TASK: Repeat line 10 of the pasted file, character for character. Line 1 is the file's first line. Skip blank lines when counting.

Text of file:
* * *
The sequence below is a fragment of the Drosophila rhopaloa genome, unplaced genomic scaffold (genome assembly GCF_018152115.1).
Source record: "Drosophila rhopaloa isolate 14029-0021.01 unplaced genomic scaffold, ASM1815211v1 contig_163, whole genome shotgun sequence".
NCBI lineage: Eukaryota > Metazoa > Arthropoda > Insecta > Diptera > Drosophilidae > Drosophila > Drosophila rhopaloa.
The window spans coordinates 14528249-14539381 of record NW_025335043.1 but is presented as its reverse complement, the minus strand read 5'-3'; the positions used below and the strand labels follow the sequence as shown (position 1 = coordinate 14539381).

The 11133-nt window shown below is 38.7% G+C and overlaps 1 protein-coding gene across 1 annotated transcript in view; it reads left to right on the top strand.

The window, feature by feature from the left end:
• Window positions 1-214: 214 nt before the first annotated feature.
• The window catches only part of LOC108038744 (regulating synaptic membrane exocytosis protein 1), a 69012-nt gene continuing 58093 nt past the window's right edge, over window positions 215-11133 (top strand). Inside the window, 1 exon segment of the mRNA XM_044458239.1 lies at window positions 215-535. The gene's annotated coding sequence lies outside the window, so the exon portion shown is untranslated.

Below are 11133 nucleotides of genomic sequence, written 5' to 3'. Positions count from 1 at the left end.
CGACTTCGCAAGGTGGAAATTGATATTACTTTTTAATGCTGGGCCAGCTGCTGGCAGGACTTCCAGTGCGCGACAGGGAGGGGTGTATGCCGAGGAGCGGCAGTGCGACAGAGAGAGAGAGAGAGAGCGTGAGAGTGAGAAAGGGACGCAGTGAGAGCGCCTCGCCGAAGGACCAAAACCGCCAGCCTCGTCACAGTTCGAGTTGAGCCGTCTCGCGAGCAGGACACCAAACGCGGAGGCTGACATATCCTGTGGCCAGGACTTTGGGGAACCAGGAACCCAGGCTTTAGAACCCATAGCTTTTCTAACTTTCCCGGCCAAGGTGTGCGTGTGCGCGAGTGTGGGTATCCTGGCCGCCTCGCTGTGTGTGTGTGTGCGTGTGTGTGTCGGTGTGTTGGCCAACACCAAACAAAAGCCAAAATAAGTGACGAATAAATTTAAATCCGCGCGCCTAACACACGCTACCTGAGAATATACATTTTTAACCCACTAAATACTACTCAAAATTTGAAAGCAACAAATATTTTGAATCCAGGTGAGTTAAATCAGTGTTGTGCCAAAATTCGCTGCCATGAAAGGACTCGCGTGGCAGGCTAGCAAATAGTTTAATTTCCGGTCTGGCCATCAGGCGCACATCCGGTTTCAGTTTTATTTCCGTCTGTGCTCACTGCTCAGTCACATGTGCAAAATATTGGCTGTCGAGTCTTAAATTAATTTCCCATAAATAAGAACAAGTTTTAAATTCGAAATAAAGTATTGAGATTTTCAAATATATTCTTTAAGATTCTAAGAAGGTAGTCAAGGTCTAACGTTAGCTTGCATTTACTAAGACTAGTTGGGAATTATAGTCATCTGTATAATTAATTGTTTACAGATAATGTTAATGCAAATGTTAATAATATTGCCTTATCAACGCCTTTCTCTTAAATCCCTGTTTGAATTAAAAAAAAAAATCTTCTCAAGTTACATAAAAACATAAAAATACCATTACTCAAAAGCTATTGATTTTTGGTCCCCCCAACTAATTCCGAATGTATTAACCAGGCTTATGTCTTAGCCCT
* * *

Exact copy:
CGACTTCGCAAGGTGGAAATTGATATTACTTTTTAATGCTGGGCCAGCTGCTGGCAGGACTTCCAGTGCGCGACAGGGAGGGGTGTATGCCGAGGAGCGGCAGTGCGACAGAGAGAGAGAGAGAGAGCGTGAGAGTGAGAAAGGGACGCAGTGAGAGCGCCTCGCCGAAGGACCAAAACCGCCAGCCTCGTCACAGTTCGAGTTGAGCCGTCTCGCGAGCAGGACACCAAACGCGGAGGCTGACATATCCTGTGGCCAGGACTTTGGGGAACCAGGAACCCAGGCTTTAGAACCCATAGCTTTTCTAACTTTCCCGGCCAAGGTGTGCGTGTGCGCGAGTGTGGGTATCCTGGCCGCCTCGCTGTGTGTGTGTGTGCGTGTGTGTGTCGGTGTGTTGGCCAACACCAAACAAAAGCCAAAATAAGTGACGAATAAATTTAAATCCGCGCGCCTAACACACGCTACCTGAGAATATACATTTTTAACCCACTAAATACTACTCAAAATTTGAAAGCAACAAATATTTTGAATCCAGGTGAGTTAAATCAGTGTTGTGCCAAAATTCGCTGCCATGAAAGGACTCGCGTGGCAGGCTAGCAAATAGTTTAATTTCCGGTCTGGCCATCAGGCGCACATCCGGTTTCAGTTTTATTTCCGTCTGTGCTCACTGCTCAGTCACATGTGCAAAATATTGGCTGTCGAGTCTTAAATTAATTTCCCATAAATAAGAACAAGTTTTAAATTCGAAATAAAGTATTGAGATTTTCAAATATATTCTTTAAGATTCTAAGAAGGTAGTCAAGGTCTAACGTTAGCTTGCATTTACTAAGACTAGTTGGGAATTATAGTCATCTGTATAATTAATTGTTTACAGATAATGTTAATGCAAATGTTAATAATATTGCCTTATCAACGCCTTTCTCTTAAATCCCTGTTTGAATTAAAAAAAAAAATCTTCTCAAGTTACATAAAAACATAAAAATACCATTACTCAAAAGCTATTGATTTTTGGTCCCCCCAACTAATTCCGAATGTATTAACCAGGCTTATGTCTTAGCCCT